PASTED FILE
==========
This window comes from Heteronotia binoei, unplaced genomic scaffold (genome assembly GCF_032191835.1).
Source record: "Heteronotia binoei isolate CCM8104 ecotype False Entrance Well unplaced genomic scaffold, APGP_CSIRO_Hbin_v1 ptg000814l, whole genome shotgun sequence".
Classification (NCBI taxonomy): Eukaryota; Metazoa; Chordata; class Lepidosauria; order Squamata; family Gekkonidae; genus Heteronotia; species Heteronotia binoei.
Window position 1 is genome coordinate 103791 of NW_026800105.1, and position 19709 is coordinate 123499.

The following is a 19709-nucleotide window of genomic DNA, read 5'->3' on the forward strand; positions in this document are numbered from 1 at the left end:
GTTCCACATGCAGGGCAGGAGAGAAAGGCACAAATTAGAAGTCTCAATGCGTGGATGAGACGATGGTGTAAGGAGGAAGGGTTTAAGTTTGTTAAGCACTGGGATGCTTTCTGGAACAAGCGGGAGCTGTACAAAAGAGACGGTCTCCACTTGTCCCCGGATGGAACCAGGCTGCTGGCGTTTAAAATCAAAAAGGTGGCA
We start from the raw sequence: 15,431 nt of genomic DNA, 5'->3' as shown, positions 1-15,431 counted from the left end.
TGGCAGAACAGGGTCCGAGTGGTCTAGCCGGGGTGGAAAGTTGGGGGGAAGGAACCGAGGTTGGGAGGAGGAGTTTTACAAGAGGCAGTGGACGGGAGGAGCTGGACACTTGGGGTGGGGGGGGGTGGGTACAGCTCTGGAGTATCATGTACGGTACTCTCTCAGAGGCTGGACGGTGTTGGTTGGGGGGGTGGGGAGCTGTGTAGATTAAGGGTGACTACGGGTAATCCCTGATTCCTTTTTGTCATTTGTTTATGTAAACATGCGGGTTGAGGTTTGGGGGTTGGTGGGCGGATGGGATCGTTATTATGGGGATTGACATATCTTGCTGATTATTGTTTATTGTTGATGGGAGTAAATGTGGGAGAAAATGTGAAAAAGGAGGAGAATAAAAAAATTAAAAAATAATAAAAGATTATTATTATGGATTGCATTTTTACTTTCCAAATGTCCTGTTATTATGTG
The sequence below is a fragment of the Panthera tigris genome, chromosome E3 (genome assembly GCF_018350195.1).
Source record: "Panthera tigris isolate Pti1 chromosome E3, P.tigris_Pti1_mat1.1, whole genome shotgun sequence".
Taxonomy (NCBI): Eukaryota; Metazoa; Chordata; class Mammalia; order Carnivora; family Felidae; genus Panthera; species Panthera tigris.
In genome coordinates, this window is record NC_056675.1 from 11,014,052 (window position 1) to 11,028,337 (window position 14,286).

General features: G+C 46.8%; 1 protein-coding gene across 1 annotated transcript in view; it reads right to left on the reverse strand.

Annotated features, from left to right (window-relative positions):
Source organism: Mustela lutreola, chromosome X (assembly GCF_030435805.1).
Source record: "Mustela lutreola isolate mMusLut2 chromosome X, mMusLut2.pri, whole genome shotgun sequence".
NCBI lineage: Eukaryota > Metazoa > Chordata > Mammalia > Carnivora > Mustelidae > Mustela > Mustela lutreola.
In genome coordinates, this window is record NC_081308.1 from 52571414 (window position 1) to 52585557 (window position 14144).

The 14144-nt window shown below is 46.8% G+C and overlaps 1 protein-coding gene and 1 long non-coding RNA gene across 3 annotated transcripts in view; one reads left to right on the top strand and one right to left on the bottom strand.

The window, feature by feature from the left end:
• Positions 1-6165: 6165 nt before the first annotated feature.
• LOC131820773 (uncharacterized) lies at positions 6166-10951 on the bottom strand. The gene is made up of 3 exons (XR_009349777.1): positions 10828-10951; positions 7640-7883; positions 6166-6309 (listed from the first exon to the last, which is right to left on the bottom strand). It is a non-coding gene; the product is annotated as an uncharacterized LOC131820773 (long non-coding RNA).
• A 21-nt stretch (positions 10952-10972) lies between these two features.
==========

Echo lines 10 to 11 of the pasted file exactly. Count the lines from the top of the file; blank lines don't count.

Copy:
Source record: "Panthera tigris isolate Pti1 chromosome E3, P.tigris_Pti1_mat1.1, whole genome shotgun sequence".
Taxonomy (NCBI): Eukaryota; Metazoa; Chordata; class Mammalia; order Carnivora; family Felidae; genus Panthera; species Panthera tigris.